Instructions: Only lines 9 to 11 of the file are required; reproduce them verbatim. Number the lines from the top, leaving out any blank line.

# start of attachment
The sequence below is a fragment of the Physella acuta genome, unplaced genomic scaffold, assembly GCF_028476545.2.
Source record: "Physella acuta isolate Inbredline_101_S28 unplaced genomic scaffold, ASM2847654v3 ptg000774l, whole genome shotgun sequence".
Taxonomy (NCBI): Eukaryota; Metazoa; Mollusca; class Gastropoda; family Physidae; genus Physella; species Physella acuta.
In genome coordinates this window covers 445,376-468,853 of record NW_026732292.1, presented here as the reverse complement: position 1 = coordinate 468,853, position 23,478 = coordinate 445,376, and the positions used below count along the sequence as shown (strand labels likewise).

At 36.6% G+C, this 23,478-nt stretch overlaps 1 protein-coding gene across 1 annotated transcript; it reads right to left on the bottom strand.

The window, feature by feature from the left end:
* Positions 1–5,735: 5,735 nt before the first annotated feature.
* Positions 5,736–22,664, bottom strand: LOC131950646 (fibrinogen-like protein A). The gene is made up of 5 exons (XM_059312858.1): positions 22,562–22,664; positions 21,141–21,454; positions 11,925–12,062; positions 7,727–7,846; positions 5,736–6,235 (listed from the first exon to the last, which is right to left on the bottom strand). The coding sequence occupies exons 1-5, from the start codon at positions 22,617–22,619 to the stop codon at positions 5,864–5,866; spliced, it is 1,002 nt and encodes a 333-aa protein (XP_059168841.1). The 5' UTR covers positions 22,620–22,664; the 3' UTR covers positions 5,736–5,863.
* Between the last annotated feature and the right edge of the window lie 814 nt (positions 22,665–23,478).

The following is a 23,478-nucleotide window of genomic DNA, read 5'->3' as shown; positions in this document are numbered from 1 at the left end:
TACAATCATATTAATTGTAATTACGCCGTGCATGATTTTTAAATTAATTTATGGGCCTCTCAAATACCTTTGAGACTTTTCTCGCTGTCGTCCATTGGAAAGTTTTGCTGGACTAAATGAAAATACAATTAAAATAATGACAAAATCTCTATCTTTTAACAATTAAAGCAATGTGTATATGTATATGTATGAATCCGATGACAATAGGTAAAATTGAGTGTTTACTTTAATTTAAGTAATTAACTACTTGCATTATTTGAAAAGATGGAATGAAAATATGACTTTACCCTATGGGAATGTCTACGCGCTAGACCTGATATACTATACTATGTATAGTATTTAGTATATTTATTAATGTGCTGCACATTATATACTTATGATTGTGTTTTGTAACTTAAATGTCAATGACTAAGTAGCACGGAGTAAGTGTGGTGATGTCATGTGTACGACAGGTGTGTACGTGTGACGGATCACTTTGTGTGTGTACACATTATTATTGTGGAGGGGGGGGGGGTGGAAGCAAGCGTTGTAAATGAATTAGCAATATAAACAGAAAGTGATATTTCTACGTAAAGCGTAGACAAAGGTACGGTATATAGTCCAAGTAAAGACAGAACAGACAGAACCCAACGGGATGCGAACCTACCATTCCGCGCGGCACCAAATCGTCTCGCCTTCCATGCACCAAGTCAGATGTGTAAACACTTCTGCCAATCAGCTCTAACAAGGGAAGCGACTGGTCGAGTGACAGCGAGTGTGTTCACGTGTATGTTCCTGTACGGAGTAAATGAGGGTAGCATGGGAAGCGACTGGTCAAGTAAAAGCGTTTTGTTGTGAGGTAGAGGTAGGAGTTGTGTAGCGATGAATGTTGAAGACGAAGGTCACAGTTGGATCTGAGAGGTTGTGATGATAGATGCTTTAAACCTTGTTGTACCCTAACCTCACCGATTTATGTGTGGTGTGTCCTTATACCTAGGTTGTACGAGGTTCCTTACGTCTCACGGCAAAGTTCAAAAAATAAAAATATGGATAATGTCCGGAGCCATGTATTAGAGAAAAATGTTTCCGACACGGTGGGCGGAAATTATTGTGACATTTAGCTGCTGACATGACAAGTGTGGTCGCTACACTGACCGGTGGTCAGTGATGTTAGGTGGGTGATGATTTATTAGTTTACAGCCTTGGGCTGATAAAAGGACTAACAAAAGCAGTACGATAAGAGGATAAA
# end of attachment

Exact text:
* Between the last annotated feature and the right edge of the window lie 814 nt (positions 22,665–23,478).

The following is a 23,478-nucleotide window of genomic DNA, read 5'->3' as shown; positions in this document are numbered from 1 at the left end:
TACAATCATATTAATTGTAATTACGCCGTGCATGATTTTTAAATTAATTTATGGGCCTCTCAAATACCTTTGAGACTTTTCTCGCTGTCGTCCATTGGAAAGTTTTGCTGGACTAAATGAAAATACAATTAAAATAATGACAAAATCTCTATCTTTTAACAATTAAAGCAATGTGTATATGTATATGTATGAATCCGATGACAATAGGTAAAATTGAGTGTTTACTTTAATTTAAGTAATTAACTACTTGCATTATTTGAAAAGATGGAATGAAAATATGACTTTACCCTATGGGAATGTCTACGCGCTAGACCTGATATACTATACTATGTATAGTATTTAGTATATTTATTAATGTGCTGCACATTATATACTTATGATTGTGTTTTGTAACTTAAATGTCAATGACTAAGTAGCACGGAGTAAGTGTGGTGATGTCATGTGTACGACAGGTGTGTACGTGTGACGGATCACTTTGTGTGTGTACACATTATTATTGTGGAGGGGGGGGGGGTGGAAGCAAGCGTTGTAAATGAATTAGCAATATAAACAGAAAGTGATATTTCTACGTAAAGCGTAGACAAAGGTACGGTATATAGTCCAAGTAAAGACAGAACAGACAGAACCCAACGGGATGCGAACCTACCATTCCGCGCGGCACCAAATCGTCTCGCCTTCCATGCACCAAGTCAGATGTGTAAACACTTCTGCCAATCAGCTCTAACAAGGGAAGCGACTGGTCGAGTGACAGCGAGTGTGTTCACGTGTATGTTCCTGTACGGAGTAAATGAGGGTAGCATGGGAAGCGACTGGTCAAGTAAAAGCGTTTTGTTGTGAGGTAGAGGTAGGAGTTGTGTAGCGATGAATGTTGAAGACGAAGGTCACAGTTGGATCTGAGAGGTTGTGATGATAGATGCTTTAAACCTTGTTGTACCCTAACCTCACCGATTTATGTGTGGTGTGTCCTTATACCTAGGTTGTACGAGGTTCCTTACGTCTCACGGCAAAGTTCAAAAAATAAAAATATGGATAATGTCCGGAGCCATGTATTAGAGAAAAATGTTTCCGACACGGTGGGCGGAAATTATTGTGACATTTAGCTGCTGACATGACAAGTGTGGTCGCTACACTGACCGGTGGTCAGTGATGTTAGGTGGGTGATGATTTATTAGTTTACAGCCTTGGGCTGATAAAAGGACTAACAAAAGCAGTACGATAAGAGGATAAA